More grim tidings today with news that GM?s European operations could be staring at the prospect of collapse in coming weeks, if European governments do not come to its aid.
According to GM Chief Operating Officer Fritz Henderson, funding to the tune of ?3.3b (AU$6.4b, US$4.1b) is needed to assist the separation of Opel and Vauxhall, if GM Europe is to remain afloat.
Mr Henderson said that some 300,000 jobs hang in the balance, and that helping GM Europe is more than simply helping the company out of its own hole ? it is fending off mass job losses.
However, after meeting with GM Europe?s Chief Executive Carl-Peter Forster on Monday, German Finance Minister Peer Steinbrueck said he is not yet convinced that Opel has a sustainable future, which the company is required to prove if it is to receive government aid.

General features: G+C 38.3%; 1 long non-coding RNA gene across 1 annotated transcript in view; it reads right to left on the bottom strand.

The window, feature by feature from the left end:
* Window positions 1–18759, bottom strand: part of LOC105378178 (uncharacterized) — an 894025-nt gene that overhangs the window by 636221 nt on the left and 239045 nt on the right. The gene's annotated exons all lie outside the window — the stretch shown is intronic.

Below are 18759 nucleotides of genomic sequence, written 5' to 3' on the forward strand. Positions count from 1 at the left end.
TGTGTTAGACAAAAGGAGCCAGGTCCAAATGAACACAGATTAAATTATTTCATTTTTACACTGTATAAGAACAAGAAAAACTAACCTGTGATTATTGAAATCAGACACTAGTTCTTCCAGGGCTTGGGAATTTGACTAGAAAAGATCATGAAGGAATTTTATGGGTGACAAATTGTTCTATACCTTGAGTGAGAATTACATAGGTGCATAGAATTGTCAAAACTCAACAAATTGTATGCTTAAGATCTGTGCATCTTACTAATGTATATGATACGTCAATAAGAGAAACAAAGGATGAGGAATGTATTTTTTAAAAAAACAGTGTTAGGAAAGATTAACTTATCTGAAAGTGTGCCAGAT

Sweden and the UK have voiced similar views on the futures of Saab and Vauxhall.
Despite halving production to around 200,000 cars in the October to December quarter 2008, collapsing sales and collapsing currencies, the latter notably in the UK and Russia, have GM Europe on the brink. The futures of its plants in Antwerp, Belgium, Ellesmere Port in the UK, Bochum in Germany, and Saab's Trollhaettan plant, look increasingly uncertain.
In what must be a bittersweet irony, there is a genuine prospect of a future without GM Europe, while on the table sits a model line-up better than the European operation has offered in years.
The Opel Insignia was recently voted Car of the Year 2009.
The Opel Ampera ? a restyled version of the Chevrolet Volt ? was also unveiled at the Geneva Motor Show this year, and is a car that may hold the key to GM Europe?s future.